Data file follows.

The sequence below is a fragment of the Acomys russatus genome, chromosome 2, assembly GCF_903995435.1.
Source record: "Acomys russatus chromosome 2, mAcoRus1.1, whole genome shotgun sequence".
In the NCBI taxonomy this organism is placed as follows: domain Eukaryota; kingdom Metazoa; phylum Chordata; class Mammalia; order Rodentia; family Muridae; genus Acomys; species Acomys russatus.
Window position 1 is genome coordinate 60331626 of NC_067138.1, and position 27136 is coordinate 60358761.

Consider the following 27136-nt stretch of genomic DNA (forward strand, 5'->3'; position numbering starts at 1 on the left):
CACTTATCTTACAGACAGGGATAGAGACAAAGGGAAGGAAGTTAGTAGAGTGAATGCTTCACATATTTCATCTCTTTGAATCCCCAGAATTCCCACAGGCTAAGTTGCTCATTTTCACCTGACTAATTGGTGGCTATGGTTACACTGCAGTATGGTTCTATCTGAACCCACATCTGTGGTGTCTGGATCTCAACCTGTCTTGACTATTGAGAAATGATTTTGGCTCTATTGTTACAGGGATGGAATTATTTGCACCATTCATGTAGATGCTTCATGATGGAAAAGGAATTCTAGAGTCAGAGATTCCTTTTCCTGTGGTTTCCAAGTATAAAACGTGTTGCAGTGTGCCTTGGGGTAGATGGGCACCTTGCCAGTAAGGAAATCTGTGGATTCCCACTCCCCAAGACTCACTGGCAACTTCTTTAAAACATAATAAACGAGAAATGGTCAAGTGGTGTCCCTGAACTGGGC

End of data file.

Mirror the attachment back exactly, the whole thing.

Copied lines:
The sequence below is a fragment of the Acomys russatus genome, chromosome 2, assembly GCF_903995435.1.
Source record: "Acomys russatus chromosome 2, mAcoRus1.1, whole genome shotgun sequence".
In the NCBI taxonomy this organism is placed as follows: domain Eukaryota; kingdom Metazoa; phylum Chordata; class Mammalia; order Rodentia; family Muridae; genus Acomys; species Acomys russatus.
Window position 1 is genome coordinate 60331626 of NC_067138.1, and position 27136 is coordinate 60358761.

Consider the following 27136-nt stretch of genomic DNA (forward strand, 5'->3'; position numbering starts at 1 on the left):
CACTTATCTTACAGACAGGGATAGAGACAAAGGGAAGGAAGTTAGTAGAGTGAATGCTTCACATATTTCATCTCTTTGAATCCCCAGAATTCCCACAGGCTAAGTTGCTCATTTTCACCTGACTAATTGGTGGCTATGGTTACACTGCAGTATGGTTCTATCTGAACCCACATCTGTGGTGTCTGGATCTCAACCTGTCTTGACTATTGAGAAATGATTTTGGCTCTATTGTTACAGGGATGGAATTATTTGCACCATTCATGTAGATGCTTCATGATGGAAAAGGAATTCTAGAGTCAGAGATTCCTTTTCCTGTGGTTTCCAAGTATAAAACGTGTTGCAGTGTGCCTTGGGGTAGATGGGCACCTTGCCAGTAAGGAAATCTGTGGATTCCCACTCCCCAAGACTCACTGGCAACTTCTTTAAAACATAATAAACGAGAAATGGTCAAGTGGTGTCCCTGAACTGGGC